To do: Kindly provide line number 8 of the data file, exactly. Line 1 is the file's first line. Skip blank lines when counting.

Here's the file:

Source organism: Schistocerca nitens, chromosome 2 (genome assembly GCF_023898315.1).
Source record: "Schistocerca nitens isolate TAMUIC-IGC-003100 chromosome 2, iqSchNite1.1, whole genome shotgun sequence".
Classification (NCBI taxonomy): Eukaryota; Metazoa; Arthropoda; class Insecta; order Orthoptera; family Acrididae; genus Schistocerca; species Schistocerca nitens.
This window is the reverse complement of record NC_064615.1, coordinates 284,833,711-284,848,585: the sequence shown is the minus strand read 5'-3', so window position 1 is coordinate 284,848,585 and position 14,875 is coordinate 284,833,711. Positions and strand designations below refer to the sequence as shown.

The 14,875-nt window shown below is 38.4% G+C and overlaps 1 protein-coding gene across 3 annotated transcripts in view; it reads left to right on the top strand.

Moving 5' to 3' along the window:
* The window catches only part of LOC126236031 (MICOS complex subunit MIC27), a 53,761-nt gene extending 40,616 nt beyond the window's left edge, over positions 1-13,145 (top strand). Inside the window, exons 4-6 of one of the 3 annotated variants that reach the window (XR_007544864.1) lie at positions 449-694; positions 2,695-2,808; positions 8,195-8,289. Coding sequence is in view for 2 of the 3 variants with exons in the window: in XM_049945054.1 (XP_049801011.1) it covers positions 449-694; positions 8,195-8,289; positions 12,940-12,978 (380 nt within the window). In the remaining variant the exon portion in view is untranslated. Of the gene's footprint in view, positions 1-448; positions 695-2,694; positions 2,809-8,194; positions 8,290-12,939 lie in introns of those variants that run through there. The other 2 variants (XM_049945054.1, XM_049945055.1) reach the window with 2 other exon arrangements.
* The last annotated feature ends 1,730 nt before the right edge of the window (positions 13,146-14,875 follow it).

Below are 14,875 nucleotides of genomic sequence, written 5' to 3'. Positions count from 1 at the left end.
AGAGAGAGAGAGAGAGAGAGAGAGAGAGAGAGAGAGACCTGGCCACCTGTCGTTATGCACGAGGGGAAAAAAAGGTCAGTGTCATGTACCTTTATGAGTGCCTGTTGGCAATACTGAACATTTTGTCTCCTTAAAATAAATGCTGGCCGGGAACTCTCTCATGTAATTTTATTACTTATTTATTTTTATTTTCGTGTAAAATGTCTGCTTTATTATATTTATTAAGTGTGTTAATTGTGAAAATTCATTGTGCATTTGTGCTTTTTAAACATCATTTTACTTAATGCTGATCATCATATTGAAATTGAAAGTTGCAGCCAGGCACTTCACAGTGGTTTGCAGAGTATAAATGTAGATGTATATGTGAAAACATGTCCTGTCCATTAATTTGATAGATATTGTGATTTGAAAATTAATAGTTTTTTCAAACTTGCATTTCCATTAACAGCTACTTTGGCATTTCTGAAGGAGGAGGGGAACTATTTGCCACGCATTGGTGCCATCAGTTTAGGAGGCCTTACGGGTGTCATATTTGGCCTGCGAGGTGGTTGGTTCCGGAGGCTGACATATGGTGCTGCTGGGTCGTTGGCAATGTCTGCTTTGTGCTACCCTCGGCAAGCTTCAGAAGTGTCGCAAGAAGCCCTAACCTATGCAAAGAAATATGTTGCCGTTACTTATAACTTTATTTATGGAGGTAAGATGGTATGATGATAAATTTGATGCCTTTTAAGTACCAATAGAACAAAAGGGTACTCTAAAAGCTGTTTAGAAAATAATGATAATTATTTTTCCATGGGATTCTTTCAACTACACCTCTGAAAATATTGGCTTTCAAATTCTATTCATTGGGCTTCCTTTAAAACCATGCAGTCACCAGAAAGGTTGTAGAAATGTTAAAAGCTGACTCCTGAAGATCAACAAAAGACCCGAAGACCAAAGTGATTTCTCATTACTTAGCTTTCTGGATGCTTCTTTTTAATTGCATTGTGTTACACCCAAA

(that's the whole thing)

* The last annotated feature ends 1,730 nt before the right edge of the window (positions 13,146-14,875 follow it).